While seeking new ways to witness to a changing culture is admirable, utilizing ways which compromise the Truth of the Gospel in any way is nothing more than promoting false doctrine and leading others away from Christ instead of to Him.


TOPICS: Charismatic Christian; Evangelical Christian; General Discusssion
KEYWORDS: ecumenical
Another area where the emerging / emergent church movement has become anti-biblical is its focus on ecumenism. Unity among people coming from different religious and ethnic backgrounds and diversity in the expression of corporate worship are a strong focus of the emergent church movement. Being ecumenical means that compromise is taking place, and this results in a watering down of Scripture in favor of not offending an apostate. This is in direct opposition to passages such as Revelation 2:14-17, Jesus' letter to the church of Pergamum, in which the Church is warned against tolerating those who teach false doctrine.


1 posted on 11/05/2010 7:10:36 AM PDT by wmfights
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To: wmfights

“What is the emerging/emergent church movement?”

Liberalism repackaged for the current generation of Evangelicals.


2 posted on 11/05/2010 7:13:31 AM PDT by PetroniusMaximus
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To: wmfights

What is the emerging/emergent church movement?
_______________________________________________________

Richard Land...

What Glenn Beck did on his stage in DC..

Holding hands with the Islamics and other non-Christian Bible believers..


3 posted on 11/05/2010 7:27:06 AM PDT by Tennessee Nana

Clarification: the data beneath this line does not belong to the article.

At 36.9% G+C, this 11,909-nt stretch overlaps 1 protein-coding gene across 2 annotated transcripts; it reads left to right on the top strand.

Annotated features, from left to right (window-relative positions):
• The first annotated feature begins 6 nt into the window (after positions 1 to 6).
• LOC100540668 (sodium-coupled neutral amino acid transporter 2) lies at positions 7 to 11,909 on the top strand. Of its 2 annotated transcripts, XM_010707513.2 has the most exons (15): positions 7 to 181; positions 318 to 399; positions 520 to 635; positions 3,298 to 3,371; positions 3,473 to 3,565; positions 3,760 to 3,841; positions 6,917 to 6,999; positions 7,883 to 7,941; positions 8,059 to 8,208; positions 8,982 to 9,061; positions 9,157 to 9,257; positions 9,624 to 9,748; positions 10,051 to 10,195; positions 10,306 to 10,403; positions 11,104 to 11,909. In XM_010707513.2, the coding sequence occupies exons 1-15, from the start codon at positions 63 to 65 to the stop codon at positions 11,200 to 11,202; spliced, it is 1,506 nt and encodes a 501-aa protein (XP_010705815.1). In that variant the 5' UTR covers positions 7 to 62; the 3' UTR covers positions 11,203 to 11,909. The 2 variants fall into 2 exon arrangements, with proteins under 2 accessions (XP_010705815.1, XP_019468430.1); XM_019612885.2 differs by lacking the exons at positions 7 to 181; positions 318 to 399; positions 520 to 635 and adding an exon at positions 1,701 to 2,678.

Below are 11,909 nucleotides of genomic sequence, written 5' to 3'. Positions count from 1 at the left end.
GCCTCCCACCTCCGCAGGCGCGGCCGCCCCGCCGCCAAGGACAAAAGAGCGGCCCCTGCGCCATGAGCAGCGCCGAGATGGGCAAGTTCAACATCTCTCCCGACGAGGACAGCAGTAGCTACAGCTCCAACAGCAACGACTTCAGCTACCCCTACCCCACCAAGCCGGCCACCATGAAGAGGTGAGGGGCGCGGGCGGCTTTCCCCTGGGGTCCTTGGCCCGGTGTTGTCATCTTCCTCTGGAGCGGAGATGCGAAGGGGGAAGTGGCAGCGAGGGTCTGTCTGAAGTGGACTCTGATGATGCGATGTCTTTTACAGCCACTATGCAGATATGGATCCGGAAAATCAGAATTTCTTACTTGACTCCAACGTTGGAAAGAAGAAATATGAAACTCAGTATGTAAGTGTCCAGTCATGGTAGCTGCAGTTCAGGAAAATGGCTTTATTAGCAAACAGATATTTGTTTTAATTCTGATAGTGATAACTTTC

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To: wmfights

Whichever one God has planned to emerge.


4 posted on 11/05/2010 7:27:13 AM PDT by stuartcr (When politicians politicize issues, aren't they just doing their job?)
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To: wmfights

Maybe I should call fire down on them?


5 posted on 11/05/2010 7:28:55 AM PDT by LearnsFromMistakes (Yes, I am happy to see you. But that IS a gun in my pocket.)
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To: wmfights
From what I have read/heard heresy.
6 posted on 11/05/2010 7:29:08 AM PDT by JSDude1 (http://novemberspeaks.com/)
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To: wmfights
The church needs to change?

Jesus Christ is the same yesterday and today and forever.

7 posted on 11/05/2010 7:31:43 AM PDT by Jemian (Hebrews 13:8)
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To: wmfights

“What is the emerging/emergent church movement?”

A good way to empty out a church. Look at the churches where the pews are full and the donations are strong. Chances are it will be a church that preaches traditional theology. Once churches start watering down the doctrine, people stop showing up and stop giving money.


8 posted on 11/05/2010 7:32:47 AM PDT by Our man in washington
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To: LearnsFromMistakes

Easy there, James.


9 posted on 11/05/2010 7:32:59 AM PDT by Fido969 ("The hardest thing in the world to understand is income tax." - Albert Einstein)
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To: wmfights
The emerging, or emergent, church movement takes its name from the idea that as culture changes, a new church should emerge in response.

I wonder if someone was also thinking of the philosophical concept of emergence. To philosophical for their own good.